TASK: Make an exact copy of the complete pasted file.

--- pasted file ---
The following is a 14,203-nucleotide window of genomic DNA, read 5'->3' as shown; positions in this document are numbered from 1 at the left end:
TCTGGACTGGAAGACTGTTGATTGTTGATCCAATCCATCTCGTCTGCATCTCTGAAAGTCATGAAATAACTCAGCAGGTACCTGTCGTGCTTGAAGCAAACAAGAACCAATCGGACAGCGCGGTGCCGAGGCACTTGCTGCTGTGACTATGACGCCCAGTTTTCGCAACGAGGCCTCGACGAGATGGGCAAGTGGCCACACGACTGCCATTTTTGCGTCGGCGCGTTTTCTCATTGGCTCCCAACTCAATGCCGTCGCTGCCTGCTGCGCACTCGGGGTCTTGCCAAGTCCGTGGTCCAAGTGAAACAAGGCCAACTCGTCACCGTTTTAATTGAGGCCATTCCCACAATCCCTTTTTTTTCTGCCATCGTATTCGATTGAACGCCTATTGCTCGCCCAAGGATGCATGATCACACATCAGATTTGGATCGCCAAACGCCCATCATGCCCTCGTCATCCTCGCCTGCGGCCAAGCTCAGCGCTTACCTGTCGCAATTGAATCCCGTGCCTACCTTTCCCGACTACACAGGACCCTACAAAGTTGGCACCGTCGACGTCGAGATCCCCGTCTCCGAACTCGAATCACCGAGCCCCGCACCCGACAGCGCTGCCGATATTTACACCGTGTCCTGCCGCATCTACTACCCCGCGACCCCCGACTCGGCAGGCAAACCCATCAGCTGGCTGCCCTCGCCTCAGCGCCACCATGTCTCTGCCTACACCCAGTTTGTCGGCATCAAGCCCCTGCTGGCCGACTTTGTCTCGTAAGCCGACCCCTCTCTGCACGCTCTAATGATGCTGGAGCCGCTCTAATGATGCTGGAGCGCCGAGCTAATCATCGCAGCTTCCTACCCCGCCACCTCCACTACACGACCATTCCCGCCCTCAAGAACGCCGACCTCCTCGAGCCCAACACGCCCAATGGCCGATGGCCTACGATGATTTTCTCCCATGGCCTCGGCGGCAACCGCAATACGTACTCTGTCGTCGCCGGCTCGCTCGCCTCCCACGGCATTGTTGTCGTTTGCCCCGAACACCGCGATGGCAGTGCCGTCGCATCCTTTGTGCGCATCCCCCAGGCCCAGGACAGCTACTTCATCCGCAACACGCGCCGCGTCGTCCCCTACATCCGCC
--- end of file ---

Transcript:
The following is a 14,203-nucleotide window of genomic DNA, read 5'->3' as shown; positions in this document are numbered from 1 at the left end:
TCTGGACTGGAAGACTGTTGATTGTTGATCCAATCCATCTCGTCTGCATCTCTGAAAGTCATGAAATAACTCAGCAGGTACCTGTCGTGCTTGAAGCAAACAAGAACCAATCGGACAGCGCGGTGCCGAGGCACTTGCTGCTGTGACTATGACGCCCAGTTTTCGCAACGAGGCCTCGACGAGATGGGCAAGTGGCCACACGACTGCCATTTTTGCGTCGGCGCGTTTTCTCATTGGCTCCCAACTCAATGCCGTCGCTGCCTGCTGCGCACTCGGGGTCTTGCCAAGTCCGTGGTCCAAGTGAAACAAGGCCAACTCGTCACCGTTTTAATTGAGGCCATTCCCACAATCCCTTTTTTTTCTGCCATCGTATTCGATTGAACGCCTATTGCTCGCCCAAGGATGCATGATCACACATCAGATTTGGATCGCCAAACGCCCATCATGCCCTCGTCATCCTCGCCTGCGGCCAAGCTCAGCGCTTACCTGTCGCAATTGAATCCCGTGCCTACCTTTCCCGACTACACAGGACCCTACAAAGTTGGCACCGTCGACGTCGAGATCCCCGTCTCCGAACTCGAATCACCGAGCCCCGCACCCGACAGCGCTGCCGATATTTACACCGTGTCCTGCCGCATCTACTACCCCGCGACCCCCGACTCGGCAGGCAAACCCATCAGCTGGCTGCCCTCGCCTCAGCGCCACCATGTCTCTGCCTACACCCAGTTTGTCGGCATCAAGCCCCTGCTGGCCGACTTTGTCTCGTAAGCCGACCCCTCTCTGCACGCTCTAATGATGCTGGAGCCGCTCTAATGATGCTGGAGCGCCGAGCTAATCATCGCAGCTTCCTACCCCGCCACCTCCACTACACGACCATTCCCGCCCTCAAGAACGCCGACCTCCTCGAGCCCAACACGCCCAATGGCCGATGGCCTACGATGATTTTCTCCCATGGCCTCGGCGGCAACCGCAATACGTACTCTGTCGTCGCCGGCTCGCTCGCCTCCCACGGCATTGTTGTCGTTTGCCCCGAACACCGCGATGGCAGTGCCGTCGCATCCTTTGTGCGCATCCCCCAGGCCCAGGACAGCTACTTCATCCGCAACACGCGCCGCGTCGTCCCCTACATCCGCC